MINNEAPOLIS — Pauline Friedman Phillips, who as Dear Abby dispensed snappy, sometimes saucy advice on love, marriage and meddling mothers-in-law to millions of newspaper readers around the world and opened the way for the likes of Dr. Ruth, Dr. Phil and Oprah, has died. She was 94.
Phillips died Wednesday in Minneapolis after a long battle with Alzheimer’s disease, said Gene Willis, a publicist for the Universal Uclick syndicate.
Phillips willingly expressed views that she realized would bring protests.
In a 1998 interview she remarked: “Whenever I say a kind word about gays, I hear from people, and some of them are damn mad. People throw Leviticus, Deuteronomy and other parts of the Bible to me. It doesn’t bother me. I’ve always been compassionate toward gay people.”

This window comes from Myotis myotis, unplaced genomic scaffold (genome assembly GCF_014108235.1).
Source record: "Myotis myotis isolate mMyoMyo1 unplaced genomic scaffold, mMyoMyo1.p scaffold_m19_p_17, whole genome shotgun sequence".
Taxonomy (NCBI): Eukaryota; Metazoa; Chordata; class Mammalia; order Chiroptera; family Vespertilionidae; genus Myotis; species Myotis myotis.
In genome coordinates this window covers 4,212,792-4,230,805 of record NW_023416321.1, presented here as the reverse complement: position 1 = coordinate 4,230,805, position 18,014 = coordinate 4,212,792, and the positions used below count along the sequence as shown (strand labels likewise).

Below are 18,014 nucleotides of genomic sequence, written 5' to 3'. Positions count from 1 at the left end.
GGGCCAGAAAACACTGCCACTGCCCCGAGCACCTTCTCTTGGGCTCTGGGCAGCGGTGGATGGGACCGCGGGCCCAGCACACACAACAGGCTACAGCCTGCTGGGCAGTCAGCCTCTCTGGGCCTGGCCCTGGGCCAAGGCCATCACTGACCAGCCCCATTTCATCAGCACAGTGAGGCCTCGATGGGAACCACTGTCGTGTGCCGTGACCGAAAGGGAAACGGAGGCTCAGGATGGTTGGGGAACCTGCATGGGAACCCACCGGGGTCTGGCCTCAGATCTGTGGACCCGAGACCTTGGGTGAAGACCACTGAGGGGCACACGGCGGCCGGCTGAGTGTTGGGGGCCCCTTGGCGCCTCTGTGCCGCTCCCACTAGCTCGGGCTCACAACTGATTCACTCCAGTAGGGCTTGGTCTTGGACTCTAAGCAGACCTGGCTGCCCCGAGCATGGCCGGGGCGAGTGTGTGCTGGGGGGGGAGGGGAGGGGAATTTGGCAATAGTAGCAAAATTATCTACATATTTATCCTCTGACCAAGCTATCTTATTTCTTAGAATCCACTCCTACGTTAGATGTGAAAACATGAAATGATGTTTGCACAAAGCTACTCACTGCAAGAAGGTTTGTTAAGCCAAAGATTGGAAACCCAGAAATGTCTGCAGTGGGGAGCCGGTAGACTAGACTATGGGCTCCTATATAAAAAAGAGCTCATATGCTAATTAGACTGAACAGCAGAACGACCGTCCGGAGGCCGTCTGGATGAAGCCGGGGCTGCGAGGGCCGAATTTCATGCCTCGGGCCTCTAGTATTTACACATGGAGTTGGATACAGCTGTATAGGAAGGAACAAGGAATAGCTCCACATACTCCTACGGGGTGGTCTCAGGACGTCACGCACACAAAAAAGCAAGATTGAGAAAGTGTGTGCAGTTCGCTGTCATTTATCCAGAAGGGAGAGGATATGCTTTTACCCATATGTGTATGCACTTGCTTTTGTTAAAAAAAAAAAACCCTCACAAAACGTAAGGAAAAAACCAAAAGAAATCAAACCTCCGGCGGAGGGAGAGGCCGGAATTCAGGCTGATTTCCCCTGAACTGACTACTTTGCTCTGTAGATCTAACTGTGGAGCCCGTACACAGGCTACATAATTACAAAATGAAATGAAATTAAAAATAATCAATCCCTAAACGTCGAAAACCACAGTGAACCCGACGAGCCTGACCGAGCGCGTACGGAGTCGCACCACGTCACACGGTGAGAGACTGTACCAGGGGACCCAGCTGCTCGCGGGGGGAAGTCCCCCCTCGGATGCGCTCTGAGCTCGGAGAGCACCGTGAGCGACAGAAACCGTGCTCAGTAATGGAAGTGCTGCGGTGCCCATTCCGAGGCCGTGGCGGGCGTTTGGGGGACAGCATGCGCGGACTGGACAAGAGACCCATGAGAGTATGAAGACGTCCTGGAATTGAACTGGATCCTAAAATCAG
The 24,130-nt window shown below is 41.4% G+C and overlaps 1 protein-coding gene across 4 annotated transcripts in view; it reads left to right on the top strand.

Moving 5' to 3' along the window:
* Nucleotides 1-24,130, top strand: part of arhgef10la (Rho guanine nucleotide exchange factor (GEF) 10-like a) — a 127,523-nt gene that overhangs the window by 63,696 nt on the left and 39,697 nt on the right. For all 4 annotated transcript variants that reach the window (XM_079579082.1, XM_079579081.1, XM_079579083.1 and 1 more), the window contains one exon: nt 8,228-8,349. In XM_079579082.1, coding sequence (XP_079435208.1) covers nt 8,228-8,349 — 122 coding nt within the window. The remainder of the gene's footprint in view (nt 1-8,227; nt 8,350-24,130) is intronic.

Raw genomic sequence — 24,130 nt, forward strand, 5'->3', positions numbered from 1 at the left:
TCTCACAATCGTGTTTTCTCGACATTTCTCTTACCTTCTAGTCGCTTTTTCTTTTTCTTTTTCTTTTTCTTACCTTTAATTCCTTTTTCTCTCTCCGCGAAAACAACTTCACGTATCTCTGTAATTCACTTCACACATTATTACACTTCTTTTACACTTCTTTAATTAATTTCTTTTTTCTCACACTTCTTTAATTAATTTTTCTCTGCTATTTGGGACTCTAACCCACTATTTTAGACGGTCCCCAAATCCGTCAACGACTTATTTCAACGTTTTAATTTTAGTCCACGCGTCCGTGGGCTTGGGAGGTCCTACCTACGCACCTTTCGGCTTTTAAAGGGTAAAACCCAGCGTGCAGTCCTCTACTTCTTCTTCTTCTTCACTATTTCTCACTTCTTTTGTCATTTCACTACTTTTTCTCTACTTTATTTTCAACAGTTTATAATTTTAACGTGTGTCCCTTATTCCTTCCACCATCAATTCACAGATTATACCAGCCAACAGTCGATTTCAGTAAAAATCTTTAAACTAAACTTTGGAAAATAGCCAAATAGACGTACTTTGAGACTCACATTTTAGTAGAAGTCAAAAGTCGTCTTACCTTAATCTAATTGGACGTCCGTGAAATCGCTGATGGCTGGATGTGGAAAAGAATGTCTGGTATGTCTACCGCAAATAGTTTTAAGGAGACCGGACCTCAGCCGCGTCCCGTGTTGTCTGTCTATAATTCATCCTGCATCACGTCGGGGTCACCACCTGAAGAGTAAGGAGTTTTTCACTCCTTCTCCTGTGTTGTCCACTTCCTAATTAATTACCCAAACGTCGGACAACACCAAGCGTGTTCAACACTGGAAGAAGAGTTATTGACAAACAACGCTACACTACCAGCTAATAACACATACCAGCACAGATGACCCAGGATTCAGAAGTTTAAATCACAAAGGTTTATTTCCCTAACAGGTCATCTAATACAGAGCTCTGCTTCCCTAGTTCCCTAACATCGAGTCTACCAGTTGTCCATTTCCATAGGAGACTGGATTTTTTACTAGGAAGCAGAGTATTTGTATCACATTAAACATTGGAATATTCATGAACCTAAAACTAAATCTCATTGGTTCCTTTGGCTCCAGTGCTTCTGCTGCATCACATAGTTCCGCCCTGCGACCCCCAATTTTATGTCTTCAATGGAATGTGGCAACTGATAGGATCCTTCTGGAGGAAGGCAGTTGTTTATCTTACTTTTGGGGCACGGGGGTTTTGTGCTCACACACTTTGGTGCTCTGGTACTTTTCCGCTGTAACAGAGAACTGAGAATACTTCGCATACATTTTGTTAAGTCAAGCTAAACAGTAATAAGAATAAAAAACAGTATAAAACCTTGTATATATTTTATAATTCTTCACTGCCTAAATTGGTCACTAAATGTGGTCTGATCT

Indeed, Phillips once responded to a reader who complained that a gay couple was moving in across the street and wanted to know what he could do to improve the quality of the neighborhood.”
“You could move,” was her simple, to the point response.
In another “Dear Abby” column, Phillips once wrote, “Sexual orientation is not a measure of anyone’s humanity or worth. Thank you for pointing out how important it is that people respect each other for who they are, not for what we would like them to be.”
“There wasn’t a subject my mother wouldn’t take on.” said her daughter, Jeanne Phillips, who now writes the famous syndicated column.
Aside from the Dear Abby column, which appeared in 1,000 newspapers as far off as Brazil and Thailand, Phillips conducted a radio version of “Dear Abby” from 1963 to 1975 and wrote best-selling books about her life and advice.
“My mother leaves very big high heels to fill with a legacy of compassion, commitment and positive social change,” said Jeanne Phillips, in a statement.
Private funeral services were held Thursday.
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